The Dao of Unrepresentative British Chinese Experience @ Soho Theatre Review

Larger than life, postmodern, explosive, and chaotic, Daniel York Loh subverts the notion of the typical British Chinese experience in his latest play which premiered in London last week. The last time I felt such awe and excitement about the possibilities of theatre was when I saw Daniel’s last play at the Arcola Theatre, FORGOTTEN 遗忘 (2018).

Initially, one might wonder what more there is to say about identity politics. I myself thought this as we were forced multiple times to listen to all manner of racist slurs that are specifically directed to East and Southeast Asians. I thought to myself, do we really need to cover the same ground again and again? Can we not put our traumas to bed? But then I am rudely reminded on my Instagram feed where news broke yesterday that we live in a world where the Metropolitan Police are able to arrest multiple South Asian individuals for calling other South Asians a “coconut,” the subject clearly remains painfully relevant. So, this is the question the play is asking, what does it mean to be Chinese? And what does Dao mean? There is no straight forward answer to either.

We are jilted from scene to scene, from raging spoken word to mysterious folklore, from musical gig numbers to radio switchboard, nothing is confined, nothing belongs, nothing makes any real narrative sense—at first glance, anyway. As much as we are warned that this is not conventional theatre (giving us reviewers a hard time, although I must confess that I personally enjoy the challenge), there is much sense to be made, even if it takes time to unravel deeper meanings.

Despite the promise to the audience of no linear structure we manage to glean one. This is the personal autobiographical story of a half Chinese, half English boy who is torrentially and incessantly racially abused at school and about his wrought relationship with Chineseness and his place in the world. His memory of coming to Chinatown and feeling a sudden urge to belong after years of trying to erase his Asian-ness hits home. This experience, raw and unapologetically portrayed, resonates with many in the audience who have grappled with similar struggles of identity and belonging.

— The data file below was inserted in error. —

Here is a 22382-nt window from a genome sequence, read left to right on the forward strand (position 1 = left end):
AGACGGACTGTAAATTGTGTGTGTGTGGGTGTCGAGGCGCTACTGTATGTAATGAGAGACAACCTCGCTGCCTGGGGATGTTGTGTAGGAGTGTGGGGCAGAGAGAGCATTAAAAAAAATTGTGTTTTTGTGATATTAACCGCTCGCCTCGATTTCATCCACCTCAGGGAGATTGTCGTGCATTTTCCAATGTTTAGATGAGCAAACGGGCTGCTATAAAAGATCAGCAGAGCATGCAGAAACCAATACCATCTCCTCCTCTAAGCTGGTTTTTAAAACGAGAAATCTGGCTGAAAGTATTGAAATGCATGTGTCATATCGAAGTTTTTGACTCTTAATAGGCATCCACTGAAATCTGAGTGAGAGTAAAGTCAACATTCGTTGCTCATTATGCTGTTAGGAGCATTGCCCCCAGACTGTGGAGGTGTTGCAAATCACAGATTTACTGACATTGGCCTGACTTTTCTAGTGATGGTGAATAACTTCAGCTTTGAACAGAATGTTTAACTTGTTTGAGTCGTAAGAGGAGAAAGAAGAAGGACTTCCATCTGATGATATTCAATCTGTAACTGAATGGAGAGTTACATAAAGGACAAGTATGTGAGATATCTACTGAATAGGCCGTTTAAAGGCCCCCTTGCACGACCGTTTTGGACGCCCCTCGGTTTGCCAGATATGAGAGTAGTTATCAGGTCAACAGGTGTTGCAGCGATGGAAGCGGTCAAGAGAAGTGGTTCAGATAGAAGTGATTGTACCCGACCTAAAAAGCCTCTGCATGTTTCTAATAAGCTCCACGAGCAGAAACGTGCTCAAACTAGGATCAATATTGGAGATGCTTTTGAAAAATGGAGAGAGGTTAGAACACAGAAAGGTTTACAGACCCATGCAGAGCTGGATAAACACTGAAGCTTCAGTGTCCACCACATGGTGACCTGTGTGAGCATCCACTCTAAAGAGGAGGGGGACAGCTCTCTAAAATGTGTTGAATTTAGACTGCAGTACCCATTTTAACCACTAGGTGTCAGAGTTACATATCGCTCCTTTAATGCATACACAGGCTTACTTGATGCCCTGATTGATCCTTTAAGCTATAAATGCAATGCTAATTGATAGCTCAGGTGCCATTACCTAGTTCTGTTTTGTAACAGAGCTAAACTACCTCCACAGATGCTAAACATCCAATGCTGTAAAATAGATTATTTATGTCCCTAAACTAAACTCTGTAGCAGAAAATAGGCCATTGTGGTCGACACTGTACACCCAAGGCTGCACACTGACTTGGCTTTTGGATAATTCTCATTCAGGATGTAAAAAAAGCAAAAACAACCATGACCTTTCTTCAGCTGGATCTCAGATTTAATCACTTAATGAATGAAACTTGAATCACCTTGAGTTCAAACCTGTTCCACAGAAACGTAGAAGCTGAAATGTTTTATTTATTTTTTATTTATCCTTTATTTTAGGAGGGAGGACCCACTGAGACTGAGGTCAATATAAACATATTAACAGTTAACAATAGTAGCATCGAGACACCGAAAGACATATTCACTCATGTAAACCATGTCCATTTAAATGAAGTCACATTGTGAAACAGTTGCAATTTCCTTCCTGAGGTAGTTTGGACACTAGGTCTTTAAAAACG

The political commentary running through the play is satirical and hilarious, sometimes sophisticated but mostly silly and nonsensical. This combination creates a dynamic viewing experience, blending heavy themes with moments of levity that make the play accessible and engaging. The scene with the Christian priest shadow puppet in conversation with the protagonist, for example, was wonderfully executed as the challenger of the definitive story, the bigoted yet also alarmingly perceptive white male – “Your father couldn’t order dim sum from a picture menu”. Daniel’s fearless approach to comedy allow for a nuanced exploration of identity and racism without becoming didactic.

Philosophically, this is the kind of play that leaves you wanting more. I was compelled to buy the play text so that I could continue to permeate in the rich historical, cultural and scientific contexts, the multifaceted stories and many gorgeous metaphors. Daniel’s ability to weave personal narrative with broader philosophical questions makes for a rich tapestry of themes that invite repeated contemplation and discussion which I and the group of friends I attended with absolutely did indulge in on the steps outside of Soho Square long after the play was over.

The Dao of Unrepresentative British Chinese Experience is a testament to the power of theatre to challenge, provoke, and entertain. Daniel York Loh’s absurd exploration of identity, race, and belonging offers a futuristic take on what it means to be British Chinese in a postcolonial era (should we ever get there, free, free Palestine, Sudan and Congo) but also as a taste of where interdisciplinary theatre might go next. It is a play that defies easy categorisation, much like the identities it seeks to represent, and in doing so, it opens up new exciting and radical possibilities. I have much more to say about this play but I, unlike Daniel, will attempt to observe some of the conventions of my format, the review.

Review by Tasnim Siddiqa Amin.

The Dao of Unrepresentative British Chinese Experience is currently showing at Soho Theatre until Saturday 13th July 2024. To find out more about the production, visit here…

Written by Theatrefullstop